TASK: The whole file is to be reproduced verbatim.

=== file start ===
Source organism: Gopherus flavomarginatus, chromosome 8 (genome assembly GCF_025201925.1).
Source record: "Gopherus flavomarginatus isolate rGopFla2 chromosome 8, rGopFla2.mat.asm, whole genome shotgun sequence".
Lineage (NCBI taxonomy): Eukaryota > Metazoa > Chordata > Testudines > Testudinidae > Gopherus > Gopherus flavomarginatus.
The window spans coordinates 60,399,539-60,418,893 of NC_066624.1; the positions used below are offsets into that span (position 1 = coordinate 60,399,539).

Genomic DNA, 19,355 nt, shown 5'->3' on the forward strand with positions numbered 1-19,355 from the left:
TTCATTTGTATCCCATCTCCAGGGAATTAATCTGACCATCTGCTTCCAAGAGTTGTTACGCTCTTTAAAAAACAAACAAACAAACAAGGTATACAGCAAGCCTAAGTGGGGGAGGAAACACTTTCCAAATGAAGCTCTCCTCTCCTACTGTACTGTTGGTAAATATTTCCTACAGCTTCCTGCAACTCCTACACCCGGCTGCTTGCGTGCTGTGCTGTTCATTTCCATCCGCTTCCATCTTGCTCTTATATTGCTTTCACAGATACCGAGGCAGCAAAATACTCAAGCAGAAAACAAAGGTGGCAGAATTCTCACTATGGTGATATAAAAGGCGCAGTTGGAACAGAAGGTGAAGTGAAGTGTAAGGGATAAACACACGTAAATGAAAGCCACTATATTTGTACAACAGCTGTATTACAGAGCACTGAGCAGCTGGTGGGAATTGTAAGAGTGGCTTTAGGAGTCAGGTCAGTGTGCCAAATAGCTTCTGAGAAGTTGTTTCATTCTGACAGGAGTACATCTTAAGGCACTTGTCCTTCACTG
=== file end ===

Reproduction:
Source organism: Gopherus flavomarginatus, chromosome 8 (genome assembly GCF_025201925.1).
Source record: "Gopherus flavomarginatus isolate rGopFla2 chromosome 8, rGopFla2.mat.asm, whole genome shotgun sequence".
Lineage (NCBI taxonomy): Eukaryota > Metazoa > Chordata > Testudines > Testudinidae > Gopherus > Gopherus flavomarginatus.
The window spans coordinates 60,399,539-60,418,893 of NC_066624.1; the positions used below are offsets into that span (position 1 = coordinate 60,399,539).

Genomic DNA, 19,355 nt, shown 5'->3' on the forward strand with positions numbered 1-19,355 from the left:
TTCATTTGTATCCCATCTCCAGGGAATTAATCTGACCATCTGCTTCCAAGAGTTGTTACGCTCTTTAAAAAACAAACAAACAAACAAGGTATACAGCAAGCCTAAGTGGGGGAGGAAACACTTTCCAAATGAAGCTCTCCTCTCCTACTGTACTGTTGGTAAATATTTCCTACAGCTTCCTGCAACTCCTACACCCGGCTGCTTGCGTGCTGTGCTGTTCATTTCCATCCGCTTCCATCTTGCTCTTATATTGCTTTCACAGATACCGAGGCAGCAAAATACTCAAGCAGAAAACAAAGGTGGCAGAATTCTCACTATGGTGATATAAAAGGCGCAGTTGGAACAGAAGGTGAAGTGAAGTGTAAGGGATAAACACACGTAAATGAAAGCCACTATATTTGTACAACAGCTGTATTACAGAGCACTGAGCAGCTGGTGGGAATTGTAAGAGTGGCTTTAGGAGTCAGGTCAGTGTGCCAAATAGCTTCTGAGAAGTTGTTTCATTCTGACAGGAGTACATCTTAAGGCACTTGTCCTTCACTG